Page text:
Safety & Compliance

Report Shows Truck Enforcement Disparities

September 17, 2013

By Jim Beach

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That some states enforce specific commercial vehicle regulations more aggressively than other states is no secret. Some states are known for citing truckers for light and lamp violations, others for seat belts and others for hours of service violations. And there is CSA data to prove it.

Click on image to enlarge. 
Click on image to enlarge.

But there are also differences in how counties and municipalities within states carry out commercial vehicle enforcement, according to a report from Vigillo, Portland, Ore.

“There has to be something behind the disparities,” said Steven Bryan, Vigillo CEO during a webinar highlighting the report’s findings on Tuesday. He said the differences indicate inconsistent enforcement focus within states and differing philosophies among states when what drivers and trucking companies are looking for is balance and consistency.

Vigillo analyzed CSA enforcement data from 2012 by state, county and other categories to pinpoint enforcement trends and patterns. When looking at county-level data, it was no surprise that counties along interstate highways and other major traffic lanes reported more enforcement activity that other counties within a state, but the level of enforcement could vary widely between counties on the same interstate highway corridor, according to the report. Bryan cited Oregon and its reputation for reporting hours-of-service violations as an example.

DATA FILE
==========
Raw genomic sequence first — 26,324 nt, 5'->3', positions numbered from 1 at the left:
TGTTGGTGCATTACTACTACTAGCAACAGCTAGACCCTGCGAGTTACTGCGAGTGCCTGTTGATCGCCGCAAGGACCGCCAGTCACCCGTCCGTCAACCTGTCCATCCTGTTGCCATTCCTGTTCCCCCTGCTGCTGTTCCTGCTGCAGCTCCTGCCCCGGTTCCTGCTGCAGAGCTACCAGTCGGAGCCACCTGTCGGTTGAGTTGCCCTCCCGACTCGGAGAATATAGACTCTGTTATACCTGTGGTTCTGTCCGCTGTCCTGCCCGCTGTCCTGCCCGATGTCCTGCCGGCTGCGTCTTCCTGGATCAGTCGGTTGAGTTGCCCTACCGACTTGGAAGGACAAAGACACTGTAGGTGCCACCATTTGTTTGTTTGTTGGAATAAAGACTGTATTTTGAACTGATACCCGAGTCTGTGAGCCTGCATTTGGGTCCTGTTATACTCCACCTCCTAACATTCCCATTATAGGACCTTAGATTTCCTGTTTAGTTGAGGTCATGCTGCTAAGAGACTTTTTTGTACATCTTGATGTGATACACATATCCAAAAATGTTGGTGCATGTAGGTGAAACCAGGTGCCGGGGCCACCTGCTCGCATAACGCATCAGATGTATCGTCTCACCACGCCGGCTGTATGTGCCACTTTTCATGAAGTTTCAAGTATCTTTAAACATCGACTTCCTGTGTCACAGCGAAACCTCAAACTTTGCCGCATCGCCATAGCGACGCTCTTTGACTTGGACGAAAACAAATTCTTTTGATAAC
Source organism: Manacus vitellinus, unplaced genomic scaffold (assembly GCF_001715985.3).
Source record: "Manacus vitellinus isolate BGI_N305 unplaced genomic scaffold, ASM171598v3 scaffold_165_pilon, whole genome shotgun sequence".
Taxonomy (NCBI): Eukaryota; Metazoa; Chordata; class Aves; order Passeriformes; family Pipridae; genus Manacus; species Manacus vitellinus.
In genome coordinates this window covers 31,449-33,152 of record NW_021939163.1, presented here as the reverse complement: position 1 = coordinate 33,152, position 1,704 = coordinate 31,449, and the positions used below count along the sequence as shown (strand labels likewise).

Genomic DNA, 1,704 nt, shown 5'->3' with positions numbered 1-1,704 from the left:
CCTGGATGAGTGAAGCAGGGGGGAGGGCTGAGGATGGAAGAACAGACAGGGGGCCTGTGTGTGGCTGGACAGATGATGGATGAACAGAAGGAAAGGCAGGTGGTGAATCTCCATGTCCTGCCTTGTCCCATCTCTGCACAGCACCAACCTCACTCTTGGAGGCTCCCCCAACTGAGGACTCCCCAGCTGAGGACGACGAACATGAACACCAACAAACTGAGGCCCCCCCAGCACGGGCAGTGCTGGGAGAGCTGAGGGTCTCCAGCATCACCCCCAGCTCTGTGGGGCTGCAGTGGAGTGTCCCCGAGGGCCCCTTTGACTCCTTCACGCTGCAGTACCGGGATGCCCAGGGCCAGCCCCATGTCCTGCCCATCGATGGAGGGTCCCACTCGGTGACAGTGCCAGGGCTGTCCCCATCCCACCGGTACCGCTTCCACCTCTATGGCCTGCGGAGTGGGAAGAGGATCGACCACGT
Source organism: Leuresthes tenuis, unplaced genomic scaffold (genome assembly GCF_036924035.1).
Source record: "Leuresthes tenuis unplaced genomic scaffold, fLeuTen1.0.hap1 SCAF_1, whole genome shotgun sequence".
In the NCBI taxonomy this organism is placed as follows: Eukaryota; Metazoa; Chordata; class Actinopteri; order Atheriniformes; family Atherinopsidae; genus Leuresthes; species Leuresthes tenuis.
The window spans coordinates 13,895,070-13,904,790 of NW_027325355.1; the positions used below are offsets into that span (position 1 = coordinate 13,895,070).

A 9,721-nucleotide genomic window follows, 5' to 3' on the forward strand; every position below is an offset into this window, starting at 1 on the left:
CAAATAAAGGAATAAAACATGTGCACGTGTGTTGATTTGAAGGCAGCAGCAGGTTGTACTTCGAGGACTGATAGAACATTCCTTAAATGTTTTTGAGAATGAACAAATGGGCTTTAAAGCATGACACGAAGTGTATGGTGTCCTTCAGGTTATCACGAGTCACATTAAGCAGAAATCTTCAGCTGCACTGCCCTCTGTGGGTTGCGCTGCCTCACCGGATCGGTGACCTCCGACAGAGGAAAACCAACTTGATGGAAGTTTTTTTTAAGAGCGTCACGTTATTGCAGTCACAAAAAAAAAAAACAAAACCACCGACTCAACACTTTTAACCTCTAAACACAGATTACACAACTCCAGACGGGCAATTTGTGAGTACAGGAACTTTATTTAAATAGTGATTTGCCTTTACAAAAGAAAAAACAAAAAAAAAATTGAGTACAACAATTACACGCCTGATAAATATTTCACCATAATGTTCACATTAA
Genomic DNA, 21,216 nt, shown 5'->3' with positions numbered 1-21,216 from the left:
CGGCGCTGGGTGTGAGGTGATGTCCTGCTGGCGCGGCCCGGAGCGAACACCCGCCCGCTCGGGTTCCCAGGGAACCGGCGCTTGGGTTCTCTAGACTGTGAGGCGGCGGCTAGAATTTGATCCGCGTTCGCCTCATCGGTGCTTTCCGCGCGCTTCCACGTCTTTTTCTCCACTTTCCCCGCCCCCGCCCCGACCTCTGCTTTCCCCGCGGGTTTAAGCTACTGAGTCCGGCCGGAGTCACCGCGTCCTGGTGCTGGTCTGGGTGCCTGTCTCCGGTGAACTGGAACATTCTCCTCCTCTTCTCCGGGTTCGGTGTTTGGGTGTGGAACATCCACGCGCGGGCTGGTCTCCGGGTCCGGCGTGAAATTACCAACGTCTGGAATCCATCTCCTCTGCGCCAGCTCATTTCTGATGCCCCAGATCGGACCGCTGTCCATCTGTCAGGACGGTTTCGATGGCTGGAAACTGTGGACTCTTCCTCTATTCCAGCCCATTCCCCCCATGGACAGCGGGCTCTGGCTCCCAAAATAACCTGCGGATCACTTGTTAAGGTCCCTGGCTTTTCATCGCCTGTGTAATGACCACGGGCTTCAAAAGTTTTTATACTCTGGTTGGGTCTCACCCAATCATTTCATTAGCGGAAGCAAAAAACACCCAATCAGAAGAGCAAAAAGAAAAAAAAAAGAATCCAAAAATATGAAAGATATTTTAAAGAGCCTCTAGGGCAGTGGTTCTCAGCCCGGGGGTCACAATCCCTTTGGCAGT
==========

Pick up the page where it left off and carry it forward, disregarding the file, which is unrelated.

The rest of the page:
The analysis found substantial variation among Oregon counties along the I-5 corridor in HOS enforcement. California, on the other hand, had a relatively balanced level of enforcement among the counties on the I-5 corridor. The report shows similar enforcement consistency along a 3-state stretch of the I-75 corridor in the Southeast.

The first instance illustrates that California’s enforcement focus is consistent between counties, while the I-75 example shows consistency among states. “That shows it (a consistent and balanced enforcement effort) can be done,” Bryan said.

The Vigillo report further refines the data by looking at commercial vehicle miles travelled in each state. Normalized in this way, Bryan said the data offers a more apples to apples comparison between states. For instance, to determine which state has the most aggressive commercial vehicle inspection program look at inspections per million commercial vehicle miles travelled instead of the total number of commercial vehicle inspections per state.

According to Bryan, when viewed through the million CVMT lens, states that at first glance appear to be light on enforcement are actually the opposite or states considered the most severe on inspections rank relatively high in the number of “clean” inspections per million CVMT.

The report is available for purchase at


  1. 1. [ September 18, 2013 @ 05:20AM ]

    I like to see stories like this in print. Stories that are completely obvious to those in the industry but need to be pointed out to the man. Then I wonder, does the man read these articles? Is the man even remotely interested in what REALLY goes on in the industry they have chosen to serve. Maybe they forget the trucking industry pays taxes and is also the public. Maybe they forget they are public servants.
    Regarding this article, If you think there is disparity in enforcement, try operating in Michigan where they enforce rules that don't exist. Did you know your DOT number must be 3 inches high on your door? Me neither, but you will lose a day's wages having to point that out to a magistrate in Michigan.


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